Guest blog by Christine Lau, Manager, Management Consulting and Advisory, KPMG Australia
“By 2016, at least 25% of enterprise finance organizations will move to the cloud for specific CPM processes, and many will use a hybrid approach through a combination of cloud and on-premises solutions.”1
This prediction from Gartner—along with the total cost of ownership for cloud-based solutions that’s an average of 77% less than that of on-premises software solutions—makes me believe that the corporate finance space is at a tipping point of finance transformation that clearly leads to the cloud.
So what does this actually mean for modern finance leaders and departments, and what are some of the trends that modern CFOs are starting to recognize?
Traditionally, less mature finance organizations gravitate towards on-premises spreadsheets to handle the majority of their financial budgeting and planning processes. While a spreadsheet is easy to use and does not incur additional cost, it is not an easy tool to scale up to share large amounts of data or perform complex calculations. It is difficult to use as a collaboration tool among teams, and it is not secure. Moreover, using spreadsheets alone to manage the entire business is manual, slow, and prone to errors.
Moving beyond spreadsheets, organizations have the option to implement proprietary enterprise systems. Although these applications have powerful features, they are often cobbled together through years of acquisitions and include technology that debuted decades ago. They are slow to deploy, costly to maintain, and notoriously complex to upgrade.
The limitations of on-premises spreadsheets and legacy enterprise applications have opened an opportunity for new solution providers to disrupt the market. With modern, cloud-based tools built for modern businesses, cloud-based solution providers are leading a transformation and opening us up to a new, next generation of finance applications. True cloud-based applications are built in the cloud, not cobbled together and then pushed into the cloud. They are comprehensive, full-featured, easy to use, and quick to deploy. All users are on the same software, and software upgrades are done automatically in hours instead of manually in weeks.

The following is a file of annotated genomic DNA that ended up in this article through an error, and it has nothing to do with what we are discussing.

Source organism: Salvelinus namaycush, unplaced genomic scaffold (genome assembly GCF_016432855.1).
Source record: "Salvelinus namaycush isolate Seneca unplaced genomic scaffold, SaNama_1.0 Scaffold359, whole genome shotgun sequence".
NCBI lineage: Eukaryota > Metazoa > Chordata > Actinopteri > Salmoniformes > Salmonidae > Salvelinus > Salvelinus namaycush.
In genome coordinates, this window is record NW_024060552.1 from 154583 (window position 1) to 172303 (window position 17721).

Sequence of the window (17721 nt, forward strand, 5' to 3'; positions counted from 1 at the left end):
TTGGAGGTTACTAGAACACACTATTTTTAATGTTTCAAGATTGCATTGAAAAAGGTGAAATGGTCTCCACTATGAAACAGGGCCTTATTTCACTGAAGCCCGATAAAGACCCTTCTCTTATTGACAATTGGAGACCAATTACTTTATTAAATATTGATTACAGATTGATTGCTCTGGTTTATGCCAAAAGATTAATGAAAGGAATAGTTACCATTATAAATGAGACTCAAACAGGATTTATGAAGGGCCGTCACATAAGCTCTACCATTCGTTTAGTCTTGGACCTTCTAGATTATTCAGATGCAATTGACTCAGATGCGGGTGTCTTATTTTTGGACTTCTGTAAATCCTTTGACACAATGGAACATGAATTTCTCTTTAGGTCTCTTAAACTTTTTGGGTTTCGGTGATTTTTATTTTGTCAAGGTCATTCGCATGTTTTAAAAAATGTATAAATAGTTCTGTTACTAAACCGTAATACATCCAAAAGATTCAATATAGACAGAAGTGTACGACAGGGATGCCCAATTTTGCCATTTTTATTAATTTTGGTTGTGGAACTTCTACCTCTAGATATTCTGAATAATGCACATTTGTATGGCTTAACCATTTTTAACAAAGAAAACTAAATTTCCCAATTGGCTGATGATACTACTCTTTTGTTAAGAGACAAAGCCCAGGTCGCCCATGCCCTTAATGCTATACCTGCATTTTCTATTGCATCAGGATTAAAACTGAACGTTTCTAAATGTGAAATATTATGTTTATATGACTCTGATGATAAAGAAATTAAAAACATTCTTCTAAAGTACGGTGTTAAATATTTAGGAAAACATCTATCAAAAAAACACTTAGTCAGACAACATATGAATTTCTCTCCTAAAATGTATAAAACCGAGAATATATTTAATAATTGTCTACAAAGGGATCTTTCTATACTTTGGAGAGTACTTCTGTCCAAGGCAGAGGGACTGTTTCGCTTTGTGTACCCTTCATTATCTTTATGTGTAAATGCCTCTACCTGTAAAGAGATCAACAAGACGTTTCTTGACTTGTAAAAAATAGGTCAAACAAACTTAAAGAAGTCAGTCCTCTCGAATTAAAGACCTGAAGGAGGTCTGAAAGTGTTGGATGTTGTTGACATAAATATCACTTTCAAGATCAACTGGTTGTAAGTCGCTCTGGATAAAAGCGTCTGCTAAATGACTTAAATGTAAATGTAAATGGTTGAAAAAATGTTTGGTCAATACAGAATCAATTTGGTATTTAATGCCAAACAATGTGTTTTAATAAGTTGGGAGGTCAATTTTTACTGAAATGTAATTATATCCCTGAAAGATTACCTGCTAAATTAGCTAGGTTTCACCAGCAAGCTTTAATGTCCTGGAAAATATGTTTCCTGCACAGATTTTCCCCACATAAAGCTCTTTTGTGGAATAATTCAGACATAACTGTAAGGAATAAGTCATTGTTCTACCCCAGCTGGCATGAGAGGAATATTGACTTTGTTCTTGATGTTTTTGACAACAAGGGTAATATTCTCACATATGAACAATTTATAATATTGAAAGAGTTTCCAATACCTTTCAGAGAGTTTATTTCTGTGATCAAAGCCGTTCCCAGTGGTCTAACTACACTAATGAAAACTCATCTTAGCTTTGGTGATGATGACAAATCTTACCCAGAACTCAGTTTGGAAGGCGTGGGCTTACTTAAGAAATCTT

It’s no longer enough for finance teams to use on-premises spreadsheets as the centerpiece solution for all FP&A processes. Emailing sheets to multiple users to be modified and sent back is no longer sufficient or practical. Cloud solutions are collaborative and scalable, easily accessible from multiple computers, and are based on a simple dashboard that includes performance data across a variety of different business functions. They allow varying levels of access, so your precious 2017 predictions and calculations don’t disappear with the touch of a keystroke when you send them on for review.
So what is changing?
As the changes in business markets happen faster, the need becomes greater for finance organizations to provide more strategic analysis to guide the business in the right direction. Companies have to react more quickly and accurately, and they need modern financial tools that allow them to take fast action in real time using advanced analytics.
Simply put, modern finance tools enable finance teams to move from performance measurement and management reporting (simple profit and loss, key performance indicators, scorecards, and metrics), to unified and collaborative planning, budgeting, and forecasting.
There is a perception that, as part of this transformation, finance organizations are being asked to work strategically for the first time. In reality, finance has always been a strategic business function. Today’s challenge is to deliver even more value using more data, and to do so fast enough to keep pace with quick-changing, modern markets. The goal of the finance transformation that’s happening now is to align people, process, data, and technology to streamline planning, reporting, and analysis. With the right tools and proper execution, finance teams have the insight and ability to propel their organizations towards a more sustainable and profitable future.
¹ John E. Van Decker, Christopher Iervolino, “Leverage a Hybrid Approach to Corporate Performance Management,” Gartner, March 31, 2014.
The original version of this post appeared on the KPMG Australia Newsroom website.